He's gone from superstar to waiver wire. Untouchable to unwanted. At the end in St. Louis, the Rams were as eager to show Warner the door as he was to pass through it. He was signed by the Giants to be a mentor and stopgap, until Eli Manning is ready. Everything in Warner's career has changed -- but him, he insists.

        In nearly every player's career there comes a time when his skills, as Bill Belichick once said of Bernie Kosar's, diminish. Age and injuries make mortals of all. The player knows when he enters the winter of his career, but he won't publicly admit it.

        Warner, now 33, says he's the same quarterback, and because he's friendly, and gracious with his time, you want to believe him.

        But you don't.

        Once, Warner led the Greatest Show on Turf. Now, he's trying to hold Manning at bay long enough to audition for a starting job with another team next season. That's not the same at all.

        There has never been an NFL player like Kurt Warner. From stock boy to wonder boy to oh boy, what happened. It would be as if Greg Maddux had gone from video store clerk to Cy Young control artist to a pitcher who stopped throwing strikes, though Warner doesn't see it that way. The Rams' 0-8 record in his last eight games as a starter didn't change Warner's opinion of himself.

        "You have to say, 'Did Kurt Warner lose those eight games because Kurt Warner didn't play well, or did the Rams lose those last eight games because the team didn't play well?' " Warner said. "I think that's where people sometimes get skewed in their opinion."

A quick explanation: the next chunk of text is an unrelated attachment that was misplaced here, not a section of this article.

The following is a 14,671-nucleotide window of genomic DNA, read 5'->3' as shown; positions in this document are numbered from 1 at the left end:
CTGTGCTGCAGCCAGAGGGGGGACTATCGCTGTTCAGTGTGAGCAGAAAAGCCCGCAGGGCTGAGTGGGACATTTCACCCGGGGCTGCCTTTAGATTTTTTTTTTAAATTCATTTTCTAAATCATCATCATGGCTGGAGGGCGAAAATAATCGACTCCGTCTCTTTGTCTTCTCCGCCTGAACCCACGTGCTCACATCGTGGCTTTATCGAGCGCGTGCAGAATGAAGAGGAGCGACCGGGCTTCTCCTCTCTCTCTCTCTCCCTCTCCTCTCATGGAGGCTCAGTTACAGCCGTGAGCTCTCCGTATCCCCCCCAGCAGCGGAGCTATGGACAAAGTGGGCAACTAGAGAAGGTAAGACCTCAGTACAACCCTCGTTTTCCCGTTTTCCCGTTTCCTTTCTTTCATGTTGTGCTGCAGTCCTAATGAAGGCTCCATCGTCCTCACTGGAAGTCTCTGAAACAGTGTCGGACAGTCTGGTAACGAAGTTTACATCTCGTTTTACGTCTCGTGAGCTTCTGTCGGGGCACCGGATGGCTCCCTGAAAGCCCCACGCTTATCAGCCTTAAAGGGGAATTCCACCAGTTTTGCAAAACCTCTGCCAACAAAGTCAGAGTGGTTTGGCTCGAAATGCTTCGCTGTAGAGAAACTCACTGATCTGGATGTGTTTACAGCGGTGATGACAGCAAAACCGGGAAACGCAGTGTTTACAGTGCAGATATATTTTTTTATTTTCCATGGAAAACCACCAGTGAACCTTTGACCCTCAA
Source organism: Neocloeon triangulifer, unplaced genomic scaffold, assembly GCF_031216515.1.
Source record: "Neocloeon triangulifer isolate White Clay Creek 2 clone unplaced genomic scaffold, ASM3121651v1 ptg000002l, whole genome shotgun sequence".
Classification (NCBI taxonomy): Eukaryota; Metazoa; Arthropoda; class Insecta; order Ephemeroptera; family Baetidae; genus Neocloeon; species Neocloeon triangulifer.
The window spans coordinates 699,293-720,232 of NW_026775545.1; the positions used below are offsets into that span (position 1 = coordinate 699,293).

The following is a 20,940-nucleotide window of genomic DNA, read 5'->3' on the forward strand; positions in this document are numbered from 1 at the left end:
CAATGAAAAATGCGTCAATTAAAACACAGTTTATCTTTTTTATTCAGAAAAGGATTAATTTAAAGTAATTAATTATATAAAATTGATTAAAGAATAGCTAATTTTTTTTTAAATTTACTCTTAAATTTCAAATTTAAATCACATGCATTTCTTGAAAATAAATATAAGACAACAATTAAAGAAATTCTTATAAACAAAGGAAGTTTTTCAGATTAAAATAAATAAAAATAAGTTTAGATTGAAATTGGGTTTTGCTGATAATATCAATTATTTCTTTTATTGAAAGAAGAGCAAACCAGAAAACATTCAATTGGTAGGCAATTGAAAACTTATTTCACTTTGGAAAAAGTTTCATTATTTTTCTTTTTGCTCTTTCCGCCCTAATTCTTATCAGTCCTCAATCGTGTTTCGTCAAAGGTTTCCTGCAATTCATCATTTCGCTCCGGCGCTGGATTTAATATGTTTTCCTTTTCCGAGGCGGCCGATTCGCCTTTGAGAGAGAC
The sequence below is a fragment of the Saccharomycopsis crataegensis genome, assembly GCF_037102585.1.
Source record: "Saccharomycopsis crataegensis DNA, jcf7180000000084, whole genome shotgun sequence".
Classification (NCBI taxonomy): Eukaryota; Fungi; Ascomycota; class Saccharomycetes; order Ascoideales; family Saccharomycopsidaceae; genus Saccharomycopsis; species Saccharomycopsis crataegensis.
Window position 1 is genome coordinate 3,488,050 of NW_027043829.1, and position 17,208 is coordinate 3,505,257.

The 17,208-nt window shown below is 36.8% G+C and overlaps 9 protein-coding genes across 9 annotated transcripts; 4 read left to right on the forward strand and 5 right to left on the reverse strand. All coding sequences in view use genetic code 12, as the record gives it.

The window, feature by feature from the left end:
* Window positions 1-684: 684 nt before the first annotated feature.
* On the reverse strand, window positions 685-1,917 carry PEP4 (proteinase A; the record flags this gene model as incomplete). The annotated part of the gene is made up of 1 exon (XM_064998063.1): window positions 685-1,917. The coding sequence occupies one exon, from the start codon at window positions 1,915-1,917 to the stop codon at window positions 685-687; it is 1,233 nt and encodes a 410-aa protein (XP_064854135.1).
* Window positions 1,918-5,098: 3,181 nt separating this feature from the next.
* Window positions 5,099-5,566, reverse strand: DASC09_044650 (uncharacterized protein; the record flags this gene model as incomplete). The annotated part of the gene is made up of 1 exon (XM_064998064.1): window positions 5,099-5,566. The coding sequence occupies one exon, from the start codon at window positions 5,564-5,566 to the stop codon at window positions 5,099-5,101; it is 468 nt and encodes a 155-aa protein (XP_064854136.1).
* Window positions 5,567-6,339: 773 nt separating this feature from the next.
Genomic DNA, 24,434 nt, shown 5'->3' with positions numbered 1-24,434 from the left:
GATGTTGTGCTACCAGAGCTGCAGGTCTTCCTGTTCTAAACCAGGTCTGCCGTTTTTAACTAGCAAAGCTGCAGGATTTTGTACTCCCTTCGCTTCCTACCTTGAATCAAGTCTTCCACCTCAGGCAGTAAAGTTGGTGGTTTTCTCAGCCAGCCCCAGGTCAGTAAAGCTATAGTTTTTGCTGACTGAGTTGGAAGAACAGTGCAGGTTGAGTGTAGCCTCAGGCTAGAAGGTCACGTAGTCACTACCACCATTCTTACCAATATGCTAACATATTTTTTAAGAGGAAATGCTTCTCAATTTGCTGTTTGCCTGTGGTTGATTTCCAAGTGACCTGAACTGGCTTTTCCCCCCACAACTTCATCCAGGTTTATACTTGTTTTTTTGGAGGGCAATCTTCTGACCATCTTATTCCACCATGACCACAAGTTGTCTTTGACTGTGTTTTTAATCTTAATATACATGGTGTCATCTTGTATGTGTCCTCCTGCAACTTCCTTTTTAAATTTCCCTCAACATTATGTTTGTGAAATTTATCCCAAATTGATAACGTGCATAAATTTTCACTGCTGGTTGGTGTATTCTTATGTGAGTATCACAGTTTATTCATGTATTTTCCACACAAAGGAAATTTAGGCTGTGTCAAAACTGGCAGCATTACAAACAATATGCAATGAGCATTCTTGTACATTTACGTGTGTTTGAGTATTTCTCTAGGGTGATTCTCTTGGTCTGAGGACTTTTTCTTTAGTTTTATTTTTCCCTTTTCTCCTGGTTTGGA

Warner doesn't mention that the Rams were 18-4 the past two seasons when Marc Bulger started at quarterback. Granted, win-loss percentage isn't everything. But it's something. And playing on the same team, with the same players, Bulger enjoyed success while Warner flopped. But if Warner's fumbling 14 times and throwing 11 interceptions with only four touchdowns in those eight games have cracked his confidence, he conceals it behind his disarming smile.

        "I feel like I can play as well as anybody in this league," Warner said. "I can still play this game. I don't plan on being average."

        Thing is, average would be an improvement.

        One trait players like in their quarterback: accountability. They respect a guy who accepts criticism when warranted and shares praise when deserved. But in a recent conversation, this is as close as Warner came to acknowledging he performed...
        -08-22-2004, 12:40 PM
      • Nick
        Footballguys.com Analysis of Warner Situation
        by Nick
        Fantasy Notebook: Fool Me Once, Shame On You. ...
        By Bob Harris - Senior NFL Analyst - Footballguys.com

        Well, the latest reports filtering out of the Big Apple say Kurt Warner
        looked sharp during his initial mini-camp workouts this week. His passes
        were crisp and mostly on target. But as New York Daily News staffer Ralph
        Vacchiano noted, the surprise was that Eli Manning's passes looked even
        better.

        After struggling through his first mini-camp as a pro early last month,
        Manning put all that behind him Monday with a much-improved performance
        that caught the eyes of his coaches and teammates.

        According to Vacchiano, "his command in the huddle was better and he had a
        much greater knowledge of the offense. And as a result, he was able to
        show off the right arm that the Giants worked so hard to acquire in their
        blockbuster draft-day trade."

        Wow. Sounds pretty darned good. ...

        Unfortunately, Manning didn't fare as well Tuesday. Which should come as
        no surprise. Once again, we're talking about a rookie trying to get up to
        speed at the league's most difficult position to master.

        Which is why, I suspect, we'll see a growing media drumbeat surrounding
        the Warner/Manning competition with Warner putting increasing pressure on
        his younger teammate as he becomes familiar with the Giants' system and
        his NFL MVP experience begins to factor into the equation.

        But that doesn't mean I believe Warner is the best man for this job. Nor